Penumbral lunar eclipse: how rare is it and when is it visible?
Stargazers can enjoy two lunar eclipses in 2023 and the next one is just around the corner.
A penumbral lunar eclipse will occur on Friday (May 5) and while it is the least dramatic of the three types of eclipse it is still a date for the diary.
“The faint outer part of Earth's shadow is cast across the lunar surface,” space.com says about the event. “This type of eclipse is not as dramatic as the other two and can be difficult to see.”
This is all you need to know about penumbral lunar eclipses.
How common are penumbral lunar eclipses?
There are three types of lunar eclipse. Total, partial and penumbral.
Nasa’s data shows there have been nine penumbral variations in the past 10 years, compared with seven total eclipses and three partials.
The last penumbral eclipse was in November 2020.
How can I watch a lunar eclipse?
According to space.com, the display should be visible in south and east Europe, much of Asia, Australia, Africa, the Pacific, Atlantic and Indian oceans and Antarctica.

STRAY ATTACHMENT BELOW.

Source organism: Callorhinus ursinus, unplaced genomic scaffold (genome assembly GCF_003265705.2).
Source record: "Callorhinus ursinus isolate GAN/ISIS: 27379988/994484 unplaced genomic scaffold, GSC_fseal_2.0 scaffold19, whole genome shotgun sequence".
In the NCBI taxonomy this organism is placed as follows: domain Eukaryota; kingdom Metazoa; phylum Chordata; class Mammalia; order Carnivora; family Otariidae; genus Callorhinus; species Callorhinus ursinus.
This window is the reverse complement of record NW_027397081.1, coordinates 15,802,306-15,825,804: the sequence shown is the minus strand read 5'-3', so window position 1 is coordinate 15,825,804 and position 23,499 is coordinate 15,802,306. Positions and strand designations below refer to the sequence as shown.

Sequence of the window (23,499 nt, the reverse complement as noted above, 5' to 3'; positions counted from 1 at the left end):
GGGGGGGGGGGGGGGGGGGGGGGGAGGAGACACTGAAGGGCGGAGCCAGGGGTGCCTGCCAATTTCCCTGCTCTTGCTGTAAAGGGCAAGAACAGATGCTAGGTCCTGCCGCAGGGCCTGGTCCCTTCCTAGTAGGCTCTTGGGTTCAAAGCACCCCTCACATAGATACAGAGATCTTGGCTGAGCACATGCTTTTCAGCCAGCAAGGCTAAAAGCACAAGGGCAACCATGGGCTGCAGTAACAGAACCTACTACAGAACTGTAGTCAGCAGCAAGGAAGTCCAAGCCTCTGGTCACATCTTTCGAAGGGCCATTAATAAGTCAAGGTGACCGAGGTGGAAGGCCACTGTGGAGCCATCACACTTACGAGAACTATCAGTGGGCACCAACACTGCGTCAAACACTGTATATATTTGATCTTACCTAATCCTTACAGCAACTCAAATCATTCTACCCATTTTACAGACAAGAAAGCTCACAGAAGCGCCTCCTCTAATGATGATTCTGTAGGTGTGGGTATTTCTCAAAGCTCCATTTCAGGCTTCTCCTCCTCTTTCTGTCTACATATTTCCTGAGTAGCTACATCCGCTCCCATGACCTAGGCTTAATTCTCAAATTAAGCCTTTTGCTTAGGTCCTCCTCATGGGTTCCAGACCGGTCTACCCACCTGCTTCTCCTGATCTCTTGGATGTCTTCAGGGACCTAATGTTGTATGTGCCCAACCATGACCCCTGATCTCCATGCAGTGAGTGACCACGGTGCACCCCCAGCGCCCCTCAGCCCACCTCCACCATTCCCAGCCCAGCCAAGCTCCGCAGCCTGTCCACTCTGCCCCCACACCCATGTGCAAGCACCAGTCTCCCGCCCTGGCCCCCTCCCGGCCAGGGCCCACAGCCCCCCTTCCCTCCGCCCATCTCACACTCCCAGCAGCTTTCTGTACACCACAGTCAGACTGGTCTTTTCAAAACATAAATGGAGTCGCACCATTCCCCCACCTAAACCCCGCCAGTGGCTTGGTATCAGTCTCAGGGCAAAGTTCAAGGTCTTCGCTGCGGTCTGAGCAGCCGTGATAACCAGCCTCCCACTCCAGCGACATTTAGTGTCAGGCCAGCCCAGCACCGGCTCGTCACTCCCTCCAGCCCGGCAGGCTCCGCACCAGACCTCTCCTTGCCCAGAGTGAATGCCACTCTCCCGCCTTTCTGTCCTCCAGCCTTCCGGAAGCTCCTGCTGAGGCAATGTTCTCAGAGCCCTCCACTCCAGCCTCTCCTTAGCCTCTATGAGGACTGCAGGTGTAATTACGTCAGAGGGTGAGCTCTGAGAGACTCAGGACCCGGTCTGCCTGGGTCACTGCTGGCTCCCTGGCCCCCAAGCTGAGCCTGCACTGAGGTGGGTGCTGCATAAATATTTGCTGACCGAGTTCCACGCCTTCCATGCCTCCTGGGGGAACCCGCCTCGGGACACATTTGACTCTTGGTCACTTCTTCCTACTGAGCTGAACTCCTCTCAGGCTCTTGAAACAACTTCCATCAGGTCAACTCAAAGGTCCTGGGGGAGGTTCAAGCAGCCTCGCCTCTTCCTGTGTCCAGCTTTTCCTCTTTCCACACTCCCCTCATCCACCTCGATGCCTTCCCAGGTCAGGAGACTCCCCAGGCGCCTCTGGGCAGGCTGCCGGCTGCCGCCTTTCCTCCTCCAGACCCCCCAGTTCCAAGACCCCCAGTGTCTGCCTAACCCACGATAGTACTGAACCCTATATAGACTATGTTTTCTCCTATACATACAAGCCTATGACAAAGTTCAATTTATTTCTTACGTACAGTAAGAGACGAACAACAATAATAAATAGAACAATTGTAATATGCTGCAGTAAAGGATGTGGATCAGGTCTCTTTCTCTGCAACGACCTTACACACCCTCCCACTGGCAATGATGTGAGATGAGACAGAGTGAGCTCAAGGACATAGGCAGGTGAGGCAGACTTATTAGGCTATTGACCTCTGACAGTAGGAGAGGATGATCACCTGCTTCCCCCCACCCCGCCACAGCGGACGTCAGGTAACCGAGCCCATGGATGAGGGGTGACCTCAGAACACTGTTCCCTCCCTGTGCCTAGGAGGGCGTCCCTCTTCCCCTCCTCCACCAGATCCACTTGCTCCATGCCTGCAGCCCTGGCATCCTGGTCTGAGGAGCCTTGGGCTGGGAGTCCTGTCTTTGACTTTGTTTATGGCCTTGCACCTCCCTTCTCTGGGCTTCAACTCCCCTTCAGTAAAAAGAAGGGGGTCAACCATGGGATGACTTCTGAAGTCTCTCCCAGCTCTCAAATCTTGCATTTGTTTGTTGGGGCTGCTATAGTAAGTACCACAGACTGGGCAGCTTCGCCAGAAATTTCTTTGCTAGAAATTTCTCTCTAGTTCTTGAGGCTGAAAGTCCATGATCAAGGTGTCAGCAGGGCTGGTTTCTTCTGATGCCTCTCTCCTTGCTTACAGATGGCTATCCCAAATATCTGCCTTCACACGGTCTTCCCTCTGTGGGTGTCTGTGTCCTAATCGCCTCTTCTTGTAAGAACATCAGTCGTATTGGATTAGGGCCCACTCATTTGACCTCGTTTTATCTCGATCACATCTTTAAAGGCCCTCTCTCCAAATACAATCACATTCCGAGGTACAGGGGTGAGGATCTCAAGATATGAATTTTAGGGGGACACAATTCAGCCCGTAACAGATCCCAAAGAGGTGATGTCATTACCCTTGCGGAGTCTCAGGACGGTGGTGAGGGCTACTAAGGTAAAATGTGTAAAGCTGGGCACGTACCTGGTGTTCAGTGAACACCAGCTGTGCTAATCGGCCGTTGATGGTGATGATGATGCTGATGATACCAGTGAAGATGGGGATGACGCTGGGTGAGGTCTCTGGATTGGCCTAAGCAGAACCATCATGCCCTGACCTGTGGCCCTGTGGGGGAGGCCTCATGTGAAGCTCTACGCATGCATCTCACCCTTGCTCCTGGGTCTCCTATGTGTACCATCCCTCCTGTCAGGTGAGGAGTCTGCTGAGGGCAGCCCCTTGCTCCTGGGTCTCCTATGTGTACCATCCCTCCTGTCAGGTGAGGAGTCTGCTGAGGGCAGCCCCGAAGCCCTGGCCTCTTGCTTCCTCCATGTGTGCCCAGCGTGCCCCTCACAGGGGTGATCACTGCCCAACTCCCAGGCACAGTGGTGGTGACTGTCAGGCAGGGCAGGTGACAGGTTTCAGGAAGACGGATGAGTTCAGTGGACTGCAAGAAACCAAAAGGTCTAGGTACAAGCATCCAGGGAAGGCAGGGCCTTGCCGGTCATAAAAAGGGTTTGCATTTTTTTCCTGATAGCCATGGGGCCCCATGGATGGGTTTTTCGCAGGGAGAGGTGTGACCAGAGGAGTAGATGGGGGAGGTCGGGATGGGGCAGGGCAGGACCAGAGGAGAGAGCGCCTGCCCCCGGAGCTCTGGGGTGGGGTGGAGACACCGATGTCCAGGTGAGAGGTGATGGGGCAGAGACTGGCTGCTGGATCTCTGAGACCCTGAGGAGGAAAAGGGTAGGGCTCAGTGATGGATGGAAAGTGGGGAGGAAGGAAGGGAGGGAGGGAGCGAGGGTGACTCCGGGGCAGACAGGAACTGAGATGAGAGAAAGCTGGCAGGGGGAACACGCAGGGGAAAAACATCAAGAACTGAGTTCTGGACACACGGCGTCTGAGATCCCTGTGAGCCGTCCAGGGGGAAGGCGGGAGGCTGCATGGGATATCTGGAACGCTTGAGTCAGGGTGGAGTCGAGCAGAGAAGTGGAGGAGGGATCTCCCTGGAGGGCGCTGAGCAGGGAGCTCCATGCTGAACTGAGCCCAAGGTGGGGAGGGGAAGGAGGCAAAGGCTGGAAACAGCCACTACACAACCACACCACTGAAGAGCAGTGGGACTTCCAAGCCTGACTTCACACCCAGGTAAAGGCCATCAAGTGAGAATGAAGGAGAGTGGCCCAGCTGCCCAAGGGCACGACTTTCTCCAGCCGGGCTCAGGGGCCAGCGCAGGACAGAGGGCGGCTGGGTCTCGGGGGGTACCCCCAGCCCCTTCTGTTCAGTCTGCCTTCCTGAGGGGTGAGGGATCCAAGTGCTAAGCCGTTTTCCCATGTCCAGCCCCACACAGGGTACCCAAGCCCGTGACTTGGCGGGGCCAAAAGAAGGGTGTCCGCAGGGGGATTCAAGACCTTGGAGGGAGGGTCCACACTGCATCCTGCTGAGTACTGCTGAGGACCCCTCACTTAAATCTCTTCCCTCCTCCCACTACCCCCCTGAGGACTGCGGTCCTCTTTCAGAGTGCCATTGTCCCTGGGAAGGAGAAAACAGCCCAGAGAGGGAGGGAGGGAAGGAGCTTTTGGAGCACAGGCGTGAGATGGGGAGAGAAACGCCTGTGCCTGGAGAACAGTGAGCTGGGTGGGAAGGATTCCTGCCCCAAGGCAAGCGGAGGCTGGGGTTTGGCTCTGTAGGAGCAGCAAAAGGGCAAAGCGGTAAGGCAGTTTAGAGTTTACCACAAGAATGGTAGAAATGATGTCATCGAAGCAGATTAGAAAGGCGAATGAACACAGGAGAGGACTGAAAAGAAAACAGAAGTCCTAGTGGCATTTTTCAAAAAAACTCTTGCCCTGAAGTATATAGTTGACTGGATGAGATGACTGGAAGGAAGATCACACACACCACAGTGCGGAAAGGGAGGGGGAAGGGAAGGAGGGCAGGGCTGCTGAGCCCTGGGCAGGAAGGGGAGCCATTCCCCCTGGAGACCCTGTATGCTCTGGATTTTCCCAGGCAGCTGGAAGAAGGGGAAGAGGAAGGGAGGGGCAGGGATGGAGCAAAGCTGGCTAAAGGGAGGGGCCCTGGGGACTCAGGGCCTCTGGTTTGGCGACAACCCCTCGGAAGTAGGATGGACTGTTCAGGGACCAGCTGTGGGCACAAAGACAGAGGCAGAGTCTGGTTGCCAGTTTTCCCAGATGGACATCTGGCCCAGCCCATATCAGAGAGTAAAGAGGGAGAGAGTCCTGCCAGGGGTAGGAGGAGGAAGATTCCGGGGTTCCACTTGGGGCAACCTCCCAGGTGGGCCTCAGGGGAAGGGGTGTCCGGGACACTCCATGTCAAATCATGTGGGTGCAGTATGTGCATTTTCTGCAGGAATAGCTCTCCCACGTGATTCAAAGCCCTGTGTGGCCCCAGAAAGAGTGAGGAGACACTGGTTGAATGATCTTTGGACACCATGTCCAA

British astrologists can view the eclipse on a web broadcast on space.com
The next total eclipse will be in April 2025 and there is set to be a partial eclipse later this year.
Should you be in a position to watch the event for yourself, “you simply go out, look up and enjoy”, space.com says. “You don't need a telescope or any other special equipment.”
But it might not be worth the effort.
“To be honest, penumbral lunar eclipses are not that exciting if you’re just looking at the Moon,” Bob Berman wrote on almanac.com. “The full moon really doesn’t change its appearance during a penumbral eclipse as it does during a total eclipse of the Moon. This is a very subtle kind of eclipse, which may appear like a darker-than-usual Moon. Sometimes there’s a very slight grey shading on one part of the Moon, but almost nobody notices it.”